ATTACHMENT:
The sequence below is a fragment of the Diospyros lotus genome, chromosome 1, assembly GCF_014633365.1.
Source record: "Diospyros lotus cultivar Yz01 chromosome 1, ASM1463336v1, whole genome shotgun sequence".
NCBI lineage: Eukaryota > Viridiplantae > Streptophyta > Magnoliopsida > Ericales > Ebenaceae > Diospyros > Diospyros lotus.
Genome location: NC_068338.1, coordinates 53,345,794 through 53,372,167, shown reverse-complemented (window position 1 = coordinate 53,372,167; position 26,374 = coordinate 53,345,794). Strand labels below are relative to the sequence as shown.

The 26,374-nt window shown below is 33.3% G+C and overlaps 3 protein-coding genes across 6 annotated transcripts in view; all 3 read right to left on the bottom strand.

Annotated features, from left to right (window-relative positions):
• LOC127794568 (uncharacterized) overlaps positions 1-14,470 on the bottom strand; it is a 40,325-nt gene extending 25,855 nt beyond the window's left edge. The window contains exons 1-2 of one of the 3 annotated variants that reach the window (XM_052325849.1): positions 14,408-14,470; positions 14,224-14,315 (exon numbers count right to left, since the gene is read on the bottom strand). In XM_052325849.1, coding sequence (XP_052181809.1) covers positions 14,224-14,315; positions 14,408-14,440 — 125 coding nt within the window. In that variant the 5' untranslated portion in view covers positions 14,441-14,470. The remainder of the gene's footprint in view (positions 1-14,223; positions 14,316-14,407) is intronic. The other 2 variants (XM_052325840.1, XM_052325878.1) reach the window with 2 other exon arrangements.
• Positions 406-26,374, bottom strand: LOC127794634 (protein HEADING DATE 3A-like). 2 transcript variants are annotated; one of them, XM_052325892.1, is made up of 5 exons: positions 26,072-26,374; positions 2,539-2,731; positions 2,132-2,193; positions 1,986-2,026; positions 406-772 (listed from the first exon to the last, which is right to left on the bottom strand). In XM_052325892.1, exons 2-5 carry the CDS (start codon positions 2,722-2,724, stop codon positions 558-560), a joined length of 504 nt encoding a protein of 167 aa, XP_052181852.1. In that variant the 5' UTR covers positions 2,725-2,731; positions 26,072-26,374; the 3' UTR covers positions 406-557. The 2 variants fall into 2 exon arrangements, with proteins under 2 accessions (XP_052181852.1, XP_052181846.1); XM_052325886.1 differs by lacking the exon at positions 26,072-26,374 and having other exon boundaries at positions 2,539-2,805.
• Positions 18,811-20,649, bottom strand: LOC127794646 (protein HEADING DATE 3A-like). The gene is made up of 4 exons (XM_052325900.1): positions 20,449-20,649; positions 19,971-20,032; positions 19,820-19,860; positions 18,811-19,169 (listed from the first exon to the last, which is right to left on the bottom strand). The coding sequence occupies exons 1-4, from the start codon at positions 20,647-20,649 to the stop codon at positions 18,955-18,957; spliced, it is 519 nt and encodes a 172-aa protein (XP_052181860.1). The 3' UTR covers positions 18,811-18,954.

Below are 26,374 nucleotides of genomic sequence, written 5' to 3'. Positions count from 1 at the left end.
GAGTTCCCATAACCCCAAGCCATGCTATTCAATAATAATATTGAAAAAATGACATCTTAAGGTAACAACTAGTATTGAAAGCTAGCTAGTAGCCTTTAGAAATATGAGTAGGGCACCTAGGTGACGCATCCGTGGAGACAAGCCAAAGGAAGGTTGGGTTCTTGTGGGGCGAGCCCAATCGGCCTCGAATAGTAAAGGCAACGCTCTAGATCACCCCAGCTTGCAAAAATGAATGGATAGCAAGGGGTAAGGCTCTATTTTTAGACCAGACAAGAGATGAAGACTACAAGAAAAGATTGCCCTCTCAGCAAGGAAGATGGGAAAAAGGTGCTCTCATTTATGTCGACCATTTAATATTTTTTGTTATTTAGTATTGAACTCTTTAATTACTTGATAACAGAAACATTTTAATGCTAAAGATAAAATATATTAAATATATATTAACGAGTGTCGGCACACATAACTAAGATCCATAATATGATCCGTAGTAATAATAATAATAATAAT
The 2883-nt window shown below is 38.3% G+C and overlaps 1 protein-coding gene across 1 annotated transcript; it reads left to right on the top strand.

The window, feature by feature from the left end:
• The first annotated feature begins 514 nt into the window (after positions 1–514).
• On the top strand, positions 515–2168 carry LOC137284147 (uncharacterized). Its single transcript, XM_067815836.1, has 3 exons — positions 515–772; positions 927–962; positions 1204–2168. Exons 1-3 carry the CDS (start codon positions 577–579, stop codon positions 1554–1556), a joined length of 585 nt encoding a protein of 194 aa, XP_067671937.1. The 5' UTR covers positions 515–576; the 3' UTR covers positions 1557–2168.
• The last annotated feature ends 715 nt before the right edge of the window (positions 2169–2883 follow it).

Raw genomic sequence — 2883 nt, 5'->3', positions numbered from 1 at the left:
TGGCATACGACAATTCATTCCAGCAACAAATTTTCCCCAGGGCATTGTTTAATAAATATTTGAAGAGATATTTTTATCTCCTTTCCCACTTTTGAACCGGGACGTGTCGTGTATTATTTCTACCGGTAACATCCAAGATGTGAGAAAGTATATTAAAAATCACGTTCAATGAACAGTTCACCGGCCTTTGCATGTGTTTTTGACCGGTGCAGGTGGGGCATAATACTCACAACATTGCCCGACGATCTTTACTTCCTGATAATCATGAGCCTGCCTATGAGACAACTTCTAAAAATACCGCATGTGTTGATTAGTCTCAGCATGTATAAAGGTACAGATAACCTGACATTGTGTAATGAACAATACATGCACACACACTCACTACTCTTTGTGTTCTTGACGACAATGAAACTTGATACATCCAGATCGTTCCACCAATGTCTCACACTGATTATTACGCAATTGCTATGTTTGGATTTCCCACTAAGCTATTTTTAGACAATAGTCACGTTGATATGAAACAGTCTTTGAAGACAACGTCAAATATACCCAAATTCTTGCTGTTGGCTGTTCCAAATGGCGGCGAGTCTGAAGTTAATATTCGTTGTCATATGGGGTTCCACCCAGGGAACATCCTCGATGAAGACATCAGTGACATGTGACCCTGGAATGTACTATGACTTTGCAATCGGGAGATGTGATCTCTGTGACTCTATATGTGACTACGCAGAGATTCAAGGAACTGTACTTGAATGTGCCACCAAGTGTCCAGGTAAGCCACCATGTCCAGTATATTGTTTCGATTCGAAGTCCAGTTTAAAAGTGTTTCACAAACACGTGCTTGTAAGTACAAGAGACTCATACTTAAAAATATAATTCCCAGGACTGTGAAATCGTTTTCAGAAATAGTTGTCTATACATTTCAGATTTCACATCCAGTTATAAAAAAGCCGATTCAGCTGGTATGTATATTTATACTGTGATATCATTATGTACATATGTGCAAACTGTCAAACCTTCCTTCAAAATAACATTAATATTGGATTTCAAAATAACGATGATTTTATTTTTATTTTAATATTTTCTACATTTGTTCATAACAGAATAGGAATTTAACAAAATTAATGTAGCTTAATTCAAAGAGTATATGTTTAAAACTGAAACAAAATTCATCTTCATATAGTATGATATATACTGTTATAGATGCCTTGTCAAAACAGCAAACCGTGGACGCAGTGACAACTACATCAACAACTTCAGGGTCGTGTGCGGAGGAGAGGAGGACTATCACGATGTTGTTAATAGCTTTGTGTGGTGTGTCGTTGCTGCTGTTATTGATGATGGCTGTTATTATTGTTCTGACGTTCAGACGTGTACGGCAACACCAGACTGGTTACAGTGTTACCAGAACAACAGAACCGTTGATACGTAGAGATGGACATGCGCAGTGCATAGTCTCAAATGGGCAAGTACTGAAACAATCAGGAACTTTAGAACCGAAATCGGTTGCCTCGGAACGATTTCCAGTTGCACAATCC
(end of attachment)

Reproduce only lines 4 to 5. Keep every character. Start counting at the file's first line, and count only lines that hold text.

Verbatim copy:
Genome location: NC_068338.1, coordinates 53,345,794 through 53,372,167, shown reverse-complemented (window position 1 = coordinate 53,372,167; position 26,374 = coordinate 53,345,794). Strand labels below are relative to the sequence as shown.

The 26,374-nt window shown below is 33.3% G+C and overlaps 3 protein-coding genes across 6 annotated transcripts in view; all 3 read right to left on the bottom strand.